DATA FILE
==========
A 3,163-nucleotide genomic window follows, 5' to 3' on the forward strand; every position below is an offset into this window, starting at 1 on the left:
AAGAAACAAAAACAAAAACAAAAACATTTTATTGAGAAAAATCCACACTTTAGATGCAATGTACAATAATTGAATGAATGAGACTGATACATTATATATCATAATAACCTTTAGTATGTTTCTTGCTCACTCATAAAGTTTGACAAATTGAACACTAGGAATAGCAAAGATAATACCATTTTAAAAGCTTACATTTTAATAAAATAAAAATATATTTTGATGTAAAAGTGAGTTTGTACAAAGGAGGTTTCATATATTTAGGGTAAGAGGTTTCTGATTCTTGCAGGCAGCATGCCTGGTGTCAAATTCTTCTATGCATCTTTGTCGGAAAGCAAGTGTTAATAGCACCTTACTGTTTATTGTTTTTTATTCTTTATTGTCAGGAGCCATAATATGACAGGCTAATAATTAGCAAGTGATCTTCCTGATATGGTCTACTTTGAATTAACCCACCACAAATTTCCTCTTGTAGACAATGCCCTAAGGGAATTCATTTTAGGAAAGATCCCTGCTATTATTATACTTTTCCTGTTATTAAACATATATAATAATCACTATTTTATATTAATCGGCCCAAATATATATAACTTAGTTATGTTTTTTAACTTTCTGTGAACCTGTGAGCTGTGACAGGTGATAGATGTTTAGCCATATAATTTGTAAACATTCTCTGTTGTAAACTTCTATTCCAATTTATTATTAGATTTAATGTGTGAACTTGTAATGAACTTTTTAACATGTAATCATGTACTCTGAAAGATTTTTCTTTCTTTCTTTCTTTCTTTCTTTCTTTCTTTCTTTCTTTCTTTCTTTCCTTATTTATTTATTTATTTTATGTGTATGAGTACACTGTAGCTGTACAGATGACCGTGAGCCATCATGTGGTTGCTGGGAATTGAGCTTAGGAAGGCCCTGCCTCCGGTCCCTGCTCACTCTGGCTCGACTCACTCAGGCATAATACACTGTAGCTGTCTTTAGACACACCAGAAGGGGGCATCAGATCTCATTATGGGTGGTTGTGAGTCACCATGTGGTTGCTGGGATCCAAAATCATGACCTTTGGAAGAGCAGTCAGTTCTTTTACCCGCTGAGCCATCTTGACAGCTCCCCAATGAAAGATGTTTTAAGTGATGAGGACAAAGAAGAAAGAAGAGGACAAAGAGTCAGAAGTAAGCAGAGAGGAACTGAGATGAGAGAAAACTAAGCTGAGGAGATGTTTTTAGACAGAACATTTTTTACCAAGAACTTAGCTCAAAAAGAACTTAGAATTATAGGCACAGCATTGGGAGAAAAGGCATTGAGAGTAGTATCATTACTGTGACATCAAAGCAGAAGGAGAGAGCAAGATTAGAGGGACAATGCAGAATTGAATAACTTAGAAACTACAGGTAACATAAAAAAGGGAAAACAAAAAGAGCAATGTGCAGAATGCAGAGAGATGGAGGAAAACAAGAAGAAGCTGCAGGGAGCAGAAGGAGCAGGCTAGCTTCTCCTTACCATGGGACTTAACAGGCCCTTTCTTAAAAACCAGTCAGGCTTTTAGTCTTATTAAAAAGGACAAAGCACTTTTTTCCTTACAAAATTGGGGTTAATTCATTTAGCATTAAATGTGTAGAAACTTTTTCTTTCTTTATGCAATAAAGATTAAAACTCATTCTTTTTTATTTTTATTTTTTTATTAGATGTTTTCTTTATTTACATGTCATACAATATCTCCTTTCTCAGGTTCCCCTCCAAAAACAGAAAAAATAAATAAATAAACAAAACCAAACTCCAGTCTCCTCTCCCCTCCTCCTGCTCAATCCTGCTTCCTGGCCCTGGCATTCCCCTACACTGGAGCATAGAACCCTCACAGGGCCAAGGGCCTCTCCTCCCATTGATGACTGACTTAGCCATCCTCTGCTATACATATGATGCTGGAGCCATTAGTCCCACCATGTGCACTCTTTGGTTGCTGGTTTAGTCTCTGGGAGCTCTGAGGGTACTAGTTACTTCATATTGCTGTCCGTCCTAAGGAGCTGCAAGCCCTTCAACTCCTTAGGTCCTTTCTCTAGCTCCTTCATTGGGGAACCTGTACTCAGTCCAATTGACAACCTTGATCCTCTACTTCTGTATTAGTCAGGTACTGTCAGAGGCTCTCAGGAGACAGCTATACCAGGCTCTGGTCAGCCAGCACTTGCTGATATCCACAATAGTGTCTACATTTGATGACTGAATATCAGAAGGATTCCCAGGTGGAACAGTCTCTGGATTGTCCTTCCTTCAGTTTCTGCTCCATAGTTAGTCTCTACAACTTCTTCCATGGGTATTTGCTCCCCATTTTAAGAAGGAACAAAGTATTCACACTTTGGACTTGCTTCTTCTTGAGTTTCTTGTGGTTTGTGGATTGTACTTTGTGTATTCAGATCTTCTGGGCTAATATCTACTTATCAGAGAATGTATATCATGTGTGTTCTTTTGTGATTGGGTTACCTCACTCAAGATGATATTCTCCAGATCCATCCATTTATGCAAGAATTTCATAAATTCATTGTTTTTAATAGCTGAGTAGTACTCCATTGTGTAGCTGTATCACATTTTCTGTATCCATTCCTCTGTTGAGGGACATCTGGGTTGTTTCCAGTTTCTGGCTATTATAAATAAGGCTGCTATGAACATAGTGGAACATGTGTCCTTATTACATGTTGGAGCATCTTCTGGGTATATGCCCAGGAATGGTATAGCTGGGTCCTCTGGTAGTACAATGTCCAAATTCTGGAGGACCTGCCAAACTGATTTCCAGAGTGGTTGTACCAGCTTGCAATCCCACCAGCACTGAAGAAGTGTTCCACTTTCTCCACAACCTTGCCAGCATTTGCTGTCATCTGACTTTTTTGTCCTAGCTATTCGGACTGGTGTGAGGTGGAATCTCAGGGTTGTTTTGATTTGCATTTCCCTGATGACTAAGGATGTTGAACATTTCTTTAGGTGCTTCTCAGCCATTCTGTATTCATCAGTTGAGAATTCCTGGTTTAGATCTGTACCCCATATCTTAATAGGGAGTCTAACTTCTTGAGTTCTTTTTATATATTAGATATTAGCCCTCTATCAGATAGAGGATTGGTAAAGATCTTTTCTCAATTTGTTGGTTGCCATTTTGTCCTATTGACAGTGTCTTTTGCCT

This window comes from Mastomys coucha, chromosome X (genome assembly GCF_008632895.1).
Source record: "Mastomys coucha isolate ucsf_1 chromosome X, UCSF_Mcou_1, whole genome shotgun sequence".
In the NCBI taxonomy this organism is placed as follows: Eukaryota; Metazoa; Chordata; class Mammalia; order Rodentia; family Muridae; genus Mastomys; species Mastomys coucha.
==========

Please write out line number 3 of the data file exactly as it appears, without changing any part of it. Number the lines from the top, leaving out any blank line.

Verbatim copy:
This window comes from Mastomys coucha, chromosome X (genome assembly GCF_008632895.1).